One of the most distinct and powerful aspects of the American society is diversity. It is constituted by different people of various races, ethnicity, origin, color, beliefs and even languages. America leads in this global phenomenon as it features itself as the home of the free, the land of cosmopolitanism and universality.
Immigrants in the US such as Latin, African and Asian Americans have become an integral part of American society. And as part of the American culture, unique individual identities of immigrants are encouraged to be asserted and accepted for assimilation and continued growth of the American culture.
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Behind that so called American dream that many immigrants yearn for is the issue of racism that continues to pervade American society. Racial discrimination has metamorphosed in new forms and channels in the modern age. It has been institutionalized and cunningly integrated within the fabric of society as both institutional and cultural phenomenon. (Kivisto and Rundblad)
The established forms of racial inequalities before remains very much existent but manifests itself in institutional mechanisms today which provided a new dimension of racial segregation in the form of privileges and racial stigma.
An ordinary everyday
Upon getting this assignment, I quickly started a conscious reflection of my regular activities and made a critical analysis of my social environment in order to recognize the so called privilege that white people enjoys in society. The first thing that come up in my mind on my way home is that in a society dominated by whites, the white people is a norm.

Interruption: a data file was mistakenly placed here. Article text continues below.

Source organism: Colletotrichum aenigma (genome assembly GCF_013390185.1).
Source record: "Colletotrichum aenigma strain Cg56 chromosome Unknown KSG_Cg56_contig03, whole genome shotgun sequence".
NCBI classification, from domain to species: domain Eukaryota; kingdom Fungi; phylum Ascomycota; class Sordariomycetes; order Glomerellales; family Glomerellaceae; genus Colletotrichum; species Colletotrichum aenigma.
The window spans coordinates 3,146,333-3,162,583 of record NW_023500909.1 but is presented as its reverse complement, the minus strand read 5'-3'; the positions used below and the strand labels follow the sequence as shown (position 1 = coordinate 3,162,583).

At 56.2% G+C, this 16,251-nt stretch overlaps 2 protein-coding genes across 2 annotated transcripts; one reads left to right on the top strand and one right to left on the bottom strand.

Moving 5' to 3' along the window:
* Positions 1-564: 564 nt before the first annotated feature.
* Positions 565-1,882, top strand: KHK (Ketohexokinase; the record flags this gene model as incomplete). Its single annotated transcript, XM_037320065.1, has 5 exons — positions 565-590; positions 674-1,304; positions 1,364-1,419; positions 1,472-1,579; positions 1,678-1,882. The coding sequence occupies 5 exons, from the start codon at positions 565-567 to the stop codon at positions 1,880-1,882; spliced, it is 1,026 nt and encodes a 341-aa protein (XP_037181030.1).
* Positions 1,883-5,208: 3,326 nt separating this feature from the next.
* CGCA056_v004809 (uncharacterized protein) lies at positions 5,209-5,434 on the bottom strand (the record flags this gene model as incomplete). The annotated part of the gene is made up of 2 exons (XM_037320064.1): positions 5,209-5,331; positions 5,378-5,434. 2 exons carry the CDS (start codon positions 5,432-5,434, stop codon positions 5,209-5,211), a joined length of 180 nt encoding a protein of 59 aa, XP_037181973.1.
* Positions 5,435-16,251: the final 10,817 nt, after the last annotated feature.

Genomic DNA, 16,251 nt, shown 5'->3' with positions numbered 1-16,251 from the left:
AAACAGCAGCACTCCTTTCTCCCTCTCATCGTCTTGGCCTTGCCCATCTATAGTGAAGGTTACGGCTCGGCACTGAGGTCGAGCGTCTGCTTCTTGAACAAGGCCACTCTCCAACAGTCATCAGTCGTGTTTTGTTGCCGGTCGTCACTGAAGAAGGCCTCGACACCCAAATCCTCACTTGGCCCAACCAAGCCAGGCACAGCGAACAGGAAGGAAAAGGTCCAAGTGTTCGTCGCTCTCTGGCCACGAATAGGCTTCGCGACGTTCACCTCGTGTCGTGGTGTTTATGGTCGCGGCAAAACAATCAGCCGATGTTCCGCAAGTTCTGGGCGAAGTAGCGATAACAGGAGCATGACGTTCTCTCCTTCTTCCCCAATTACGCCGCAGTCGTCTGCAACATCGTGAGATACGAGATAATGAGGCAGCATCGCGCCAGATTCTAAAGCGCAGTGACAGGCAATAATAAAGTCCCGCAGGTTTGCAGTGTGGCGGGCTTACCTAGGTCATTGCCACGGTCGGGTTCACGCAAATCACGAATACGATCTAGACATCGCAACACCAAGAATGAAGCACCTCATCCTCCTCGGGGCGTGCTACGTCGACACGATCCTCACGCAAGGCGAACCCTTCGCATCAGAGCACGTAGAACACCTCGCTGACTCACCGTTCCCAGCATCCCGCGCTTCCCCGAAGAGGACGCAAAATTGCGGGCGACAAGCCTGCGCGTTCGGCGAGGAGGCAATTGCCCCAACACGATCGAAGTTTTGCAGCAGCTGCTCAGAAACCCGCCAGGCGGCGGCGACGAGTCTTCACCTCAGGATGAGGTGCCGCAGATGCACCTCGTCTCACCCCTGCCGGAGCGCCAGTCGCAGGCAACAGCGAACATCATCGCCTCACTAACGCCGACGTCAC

Thus, non-whites are regarded as different or non customary. In the most peculiar yet common way, I can easily socialize with or get into a company of white people most of the time. On the other hand, I would have some hesitations in approaching or getting along with non whites. At this point, I realize that there seems an unconscious prejudice within me that I can relate better with white people because I am one of them and subconscious assumption that they see me as a reflection of themselves as well because I am white.
On the other hand, my hesitations to approach non white people may have also stemmed from some kind of bias that non whites are hostile or unwelcoming. In worst scenarios especially towards non-whites in the streets, there seemed an automatic supposition on my part that they are gang members and are potentially dangerous.
I believe that these subconscious feelings are reinforced and sustained by the popular media particularly how non whites have been negatively affected by stereotypical portrayals and the how whites are given privilege. (Branscombe and Doosje)
The motion picture is one of the many media through which systematic racial, cultural, and historical discrimination and stratification in society is depicted as a reality in society. The movie, “Boyz in the Hood” for instance, tells of the struggles and perils of a young black man living in the ghetto were joining a gang is a survival kit and that violence in the neighborhood is a way of life.
The controversial film “Do The Right Thing” in 1989, on the other hand accounts a series of events that described the racial tension in a predominantly black neighborhood that resulted to violent conflict in the end. The movie, “higher learning” on the other hand, tells of the discrimination that extends in academic institutions that led to the murder of students as well. The constant portrayal of non whites as gang members made me think that most blacks and Latinos are gang members and are therefore potentially treacherous and threatening.
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